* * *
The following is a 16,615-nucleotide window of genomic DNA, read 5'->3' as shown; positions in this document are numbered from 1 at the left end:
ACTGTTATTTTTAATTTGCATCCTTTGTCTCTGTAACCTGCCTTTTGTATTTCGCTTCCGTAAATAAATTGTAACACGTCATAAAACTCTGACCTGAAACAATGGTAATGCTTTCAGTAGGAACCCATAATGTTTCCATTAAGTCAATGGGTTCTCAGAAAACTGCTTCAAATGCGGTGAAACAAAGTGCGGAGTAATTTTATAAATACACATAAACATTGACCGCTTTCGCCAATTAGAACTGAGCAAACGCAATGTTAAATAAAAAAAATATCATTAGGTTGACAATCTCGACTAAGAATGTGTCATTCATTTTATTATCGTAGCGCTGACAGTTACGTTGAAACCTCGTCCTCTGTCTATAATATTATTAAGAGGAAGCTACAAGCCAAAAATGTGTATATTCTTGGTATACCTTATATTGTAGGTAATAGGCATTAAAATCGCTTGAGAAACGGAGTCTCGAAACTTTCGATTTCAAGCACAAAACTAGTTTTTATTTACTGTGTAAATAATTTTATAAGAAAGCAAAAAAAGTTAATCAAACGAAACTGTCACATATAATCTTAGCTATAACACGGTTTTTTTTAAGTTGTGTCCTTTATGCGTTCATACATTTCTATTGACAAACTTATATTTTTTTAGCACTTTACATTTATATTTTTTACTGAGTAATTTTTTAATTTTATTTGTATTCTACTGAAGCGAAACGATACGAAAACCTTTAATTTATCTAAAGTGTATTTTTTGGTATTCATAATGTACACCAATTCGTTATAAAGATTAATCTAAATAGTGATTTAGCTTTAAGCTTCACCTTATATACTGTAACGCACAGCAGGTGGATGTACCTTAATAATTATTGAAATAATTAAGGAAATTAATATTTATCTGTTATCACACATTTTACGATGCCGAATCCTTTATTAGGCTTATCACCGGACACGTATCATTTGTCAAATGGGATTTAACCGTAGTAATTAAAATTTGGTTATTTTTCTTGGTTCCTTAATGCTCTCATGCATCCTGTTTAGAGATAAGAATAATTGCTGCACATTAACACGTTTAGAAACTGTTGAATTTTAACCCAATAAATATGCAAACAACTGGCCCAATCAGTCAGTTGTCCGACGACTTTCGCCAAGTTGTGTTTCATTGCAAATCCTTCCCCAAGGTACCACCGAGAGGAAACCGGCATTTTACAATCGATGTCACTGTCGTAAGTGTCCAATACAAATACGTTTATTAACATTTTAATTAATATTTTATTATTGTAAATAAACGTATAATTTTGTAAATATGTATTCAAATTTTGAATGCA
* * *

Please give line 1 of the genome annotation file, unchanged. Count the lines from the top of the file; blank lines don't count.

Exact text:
The following is a 16,615-nucleotide window of genomic DNA, read 5'->3' as shown; positions in this document are numbered from 1 at the left end: